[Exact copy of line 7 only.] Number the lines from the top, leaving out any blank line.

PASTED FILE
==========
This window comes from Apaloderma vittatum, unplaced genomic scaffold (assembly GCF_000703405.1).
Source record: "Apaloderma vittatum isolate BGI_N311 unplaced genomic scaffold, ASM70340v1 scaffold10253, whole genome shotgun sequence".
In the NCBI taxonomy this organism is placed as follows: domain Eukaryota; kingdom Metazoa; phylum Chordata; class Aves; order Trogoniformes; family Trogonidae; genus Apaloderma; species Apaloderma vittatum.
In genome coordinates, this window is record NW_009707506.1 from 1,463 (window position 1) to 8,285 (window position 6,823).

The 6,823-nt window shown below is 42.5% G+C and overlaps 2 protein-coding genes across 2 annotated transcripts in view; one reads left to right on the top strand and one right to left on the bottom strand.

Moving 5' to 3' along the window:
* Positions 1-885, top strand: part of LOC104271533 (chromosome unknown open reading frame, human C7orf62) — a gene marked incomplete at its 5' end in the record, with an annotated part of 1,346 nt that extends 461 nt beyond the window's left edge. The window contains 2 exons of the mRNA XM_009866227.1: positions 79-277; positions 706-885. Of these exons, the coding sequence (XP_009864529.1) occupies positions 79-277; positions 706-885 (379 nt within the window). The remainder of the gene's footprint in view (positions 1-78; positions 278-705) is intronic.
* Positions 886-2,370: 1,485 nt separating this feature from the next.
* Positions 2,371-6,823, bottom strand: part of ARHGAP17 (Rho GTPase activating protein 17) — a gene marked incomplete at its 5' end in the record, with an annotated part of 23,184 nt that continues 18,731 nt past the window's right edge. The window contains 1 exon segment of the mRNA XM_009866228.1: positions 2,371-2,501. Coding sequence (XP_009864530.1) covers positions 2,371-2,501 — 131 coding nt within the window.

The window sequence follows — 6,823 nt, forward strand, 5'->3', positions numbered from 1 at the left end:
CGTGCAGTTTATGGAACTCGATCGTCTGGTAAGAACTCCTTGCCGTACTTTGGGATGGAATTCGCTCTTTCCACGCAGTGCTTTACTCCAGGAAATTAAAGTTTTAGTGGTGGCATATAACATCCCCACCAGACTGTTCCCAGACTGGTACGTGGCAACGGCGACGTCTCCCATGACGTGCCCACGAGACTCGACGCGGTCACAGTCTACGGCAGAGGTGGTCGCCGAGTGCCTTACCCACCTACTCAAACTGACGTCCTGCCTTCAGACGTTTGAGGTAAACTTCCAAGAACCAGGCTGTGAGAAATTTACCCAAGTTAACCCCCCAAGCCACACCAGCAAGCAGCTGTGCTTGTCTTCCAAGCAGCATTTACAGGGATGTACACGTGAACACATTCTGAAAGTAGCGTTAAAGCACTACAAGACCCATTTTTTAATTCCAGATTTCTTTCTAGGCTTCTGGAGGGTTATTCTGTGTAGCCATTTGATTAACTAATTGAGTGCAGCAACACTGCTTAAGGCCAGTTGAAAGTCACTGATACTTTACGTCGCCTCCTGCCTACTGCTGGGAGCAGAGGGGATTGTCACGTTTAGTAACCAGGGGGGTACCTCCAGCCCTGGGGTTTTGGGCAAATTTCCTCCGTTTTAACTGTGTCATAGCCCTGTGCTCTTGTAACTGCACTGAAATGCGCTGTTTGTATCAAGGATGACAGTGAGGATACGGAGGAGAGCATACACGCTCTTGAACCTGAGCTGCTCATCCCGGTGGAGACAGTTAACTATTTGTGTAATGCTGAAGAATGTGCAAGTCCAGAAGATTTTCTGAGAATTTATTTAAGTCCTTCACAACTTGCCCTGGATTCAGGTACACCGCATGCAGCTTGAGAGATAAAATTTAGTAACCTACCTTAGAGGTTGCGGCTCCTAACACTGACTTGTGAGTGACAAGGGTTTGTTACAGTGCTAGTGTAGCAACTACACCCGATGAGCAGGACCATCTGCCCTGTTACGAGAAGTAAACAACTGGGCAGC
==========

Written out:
* Positions 1-885, top strand: part of LOC104271533 (chromosome unknown open reading frame, human C7orf62) — a gene marked incomplete at its 5' end in the record, with an annotated part of 1,346 nt that extends 461 nt beyond the window's left edge. The window contains 2 exons of the mRNA XM_009866227.1: positions 79-277; positions 706-885. Of these exons, the coding sequence (XP_009864529.1) occupies positions 79-277; positions 706-885 (379 nt within the window). The remainder of the gene's footprint in view (positions 1-78; positions 278-705) is intronic.